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“Paralegal work has been very important to women in our community”

An Interview with Judith Ochanda

Global Legal Empowerment Network member Judith Ochanda is a trained paralegal. She serves as Center Coordinator for Nyando Human Rights Advocacy and Development Network, or Nyahuriaden, based in Kisumu County, Kenya. Nyahuriaden began as a project of Kituo Cha Sheria in 2006, and is currently composed of twenty trained paralegals and ten human rights monitors who assist clients with access to justice.

“WE HAD THIS CASE ABOUT A VERY YOUNG LADY. She was a widow, and physically challenged.  One of our community members sent her to our justice center.

Legal empowerment is to give somebody the strength to know her rights and to know where to go when she is wronged and when her rights are violated.

Her husband had passed away. He was a farmer, the husband was a farmer, and he had a sugarcane plantation with very many acres of sugarcane. After the death of the husband the brother-in-law, the mother-in-law, and the father-in-law wanted to take away the property of the widow.

When she came to us she explained the case and we did some screening. We wrote a letter to the chief asking him to handle the matter. But later on we came to realize that the chief was taking sides with the in-laws of this client.

The chief had written a letter to the cooperative society where the widow was supposed to be taking her money from the cane proceeds. Her account was frozen and she could not get access to the money that was rightfully hers.

So we took another step. We wrote to the chief demanding that he should withdraw the matter and write a letter to the District Cooperative Officer in charge asking for release of the money. But after a week the chief still hadn’t responded.

So we decided to write another letter informing the District Cooperative Officer directly about the matter.  The District Cooperative Officer then wrote a letter to the bank manager–that is, the manager of the bank dealing with farmers who do sugarcane farming in Mulroney.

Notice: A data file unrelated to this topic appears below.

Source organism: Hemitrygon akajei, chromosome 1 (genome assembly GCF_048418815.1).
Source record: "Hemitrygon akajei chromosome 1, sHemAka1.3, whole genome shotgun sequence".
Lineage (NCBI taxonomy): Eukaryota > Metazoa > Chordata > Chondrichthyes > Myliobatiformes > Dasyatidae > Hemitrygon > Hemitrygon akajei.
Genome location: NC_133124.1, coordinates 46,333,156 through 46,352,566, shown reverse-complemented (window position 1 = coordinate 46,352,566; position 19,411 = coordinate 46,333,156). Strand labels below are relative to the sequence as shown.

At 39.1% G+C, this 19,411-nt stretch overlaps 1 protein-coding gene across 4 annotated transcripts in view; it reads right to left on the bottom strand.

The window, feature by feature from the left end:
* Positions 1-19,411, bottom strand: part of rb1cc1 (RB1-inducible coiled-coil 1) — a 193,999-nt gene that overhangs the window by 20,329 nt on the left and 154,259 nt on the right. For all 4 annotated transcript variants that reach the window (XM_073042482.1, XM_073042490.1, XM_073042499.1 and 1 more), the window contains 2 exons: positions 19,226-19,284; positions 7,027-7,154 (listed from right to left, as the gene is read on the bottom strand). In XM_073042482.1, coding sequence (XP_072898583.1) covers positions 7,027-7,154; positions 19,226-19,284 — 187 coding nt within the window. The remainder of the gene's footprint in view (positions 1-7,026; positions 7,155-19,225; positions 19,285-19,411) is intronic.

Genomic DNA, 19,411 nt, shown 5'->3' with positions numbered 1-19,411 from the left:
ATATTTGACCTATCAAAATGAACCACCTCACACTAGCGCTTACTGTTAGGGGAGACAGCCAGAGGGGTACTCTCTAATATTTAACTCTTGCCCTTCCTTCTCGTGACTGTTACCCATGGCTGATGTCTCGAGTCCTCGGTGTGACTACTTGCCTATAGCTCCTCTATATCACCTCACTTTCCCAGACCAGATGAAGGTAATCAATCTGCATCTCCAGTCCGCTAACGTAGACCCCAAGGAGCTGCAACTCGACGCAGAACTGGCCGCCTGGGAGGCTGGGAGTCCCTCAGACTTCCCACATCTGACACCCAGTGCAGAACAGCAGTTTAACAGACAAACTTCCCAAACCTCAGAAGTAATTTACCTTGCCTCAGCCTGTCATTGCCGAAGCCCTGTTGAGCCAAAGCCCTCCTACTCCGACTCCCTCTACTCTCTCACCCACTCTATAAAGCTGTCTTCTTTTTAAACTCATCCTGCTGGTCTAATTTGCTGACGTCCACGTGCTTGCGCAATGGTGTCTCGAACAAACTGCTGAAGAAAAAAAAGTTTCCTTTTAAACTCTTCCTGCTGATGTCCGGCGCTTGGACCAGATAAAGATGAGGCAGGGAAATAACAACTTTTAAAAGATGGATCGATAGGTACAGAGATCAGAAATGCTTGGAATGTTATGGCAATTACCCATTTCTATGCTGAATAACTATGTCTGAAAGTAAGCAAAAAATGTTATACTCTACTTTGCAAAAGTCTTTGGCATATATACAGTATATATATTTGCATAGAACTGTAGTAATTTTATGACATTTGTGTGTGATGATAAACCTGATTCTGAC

We wrote a letter to the chief asking him to handle the matter. But later on we came to realize that the chief was taking sides with the in-laws of this client.

After three days, the money was released. It was 100,000 Kenyan shillings and it was given to the widow.

To date, the woman has the money, she is doing her business, and her children are going to school.

We felt it was success because at the end of the day the chief withdrew and did not take sides. The money was given to the widow, and now she is doing business and she is doing well.

According to our customs, women are meant to stay home and take care after the children. So you find that in some of these communities, they still stay home.

Paralegal work has been very important to women in our community because you find that we are always readily available in the community, whenever they come to the justice center we are there. When we are told there is a woman suffering somewhere, we are able to go to her home, make her feel free by telling her the kind of work we do and advising her that we are going to be confidential, we are not going to share it with somebody else.

According to our customs, women are meant to stay home and take care after the children.

I didn’t know much about the law until Kituo came in and gave us some training, and I got interested. As I started my work in paralegalism I found it very challenging. I was feeling for these people who were affected, and to some extent I could even shed tears. But I have worked a lot. I have known how to handle the cases, and at least I can persevere and help people go through their cases without shedding tears in front of a client.

Legal empowerment is to give somebody the strength to know her rights and to know where to go when she is wronged and when her rights are violated. Paralegal work has helped me a lot. And it has been very important to women in our community.”

Judith Ochanda, as told to Bremen Donovan

Click here to watch other conversations in the African Voices series.

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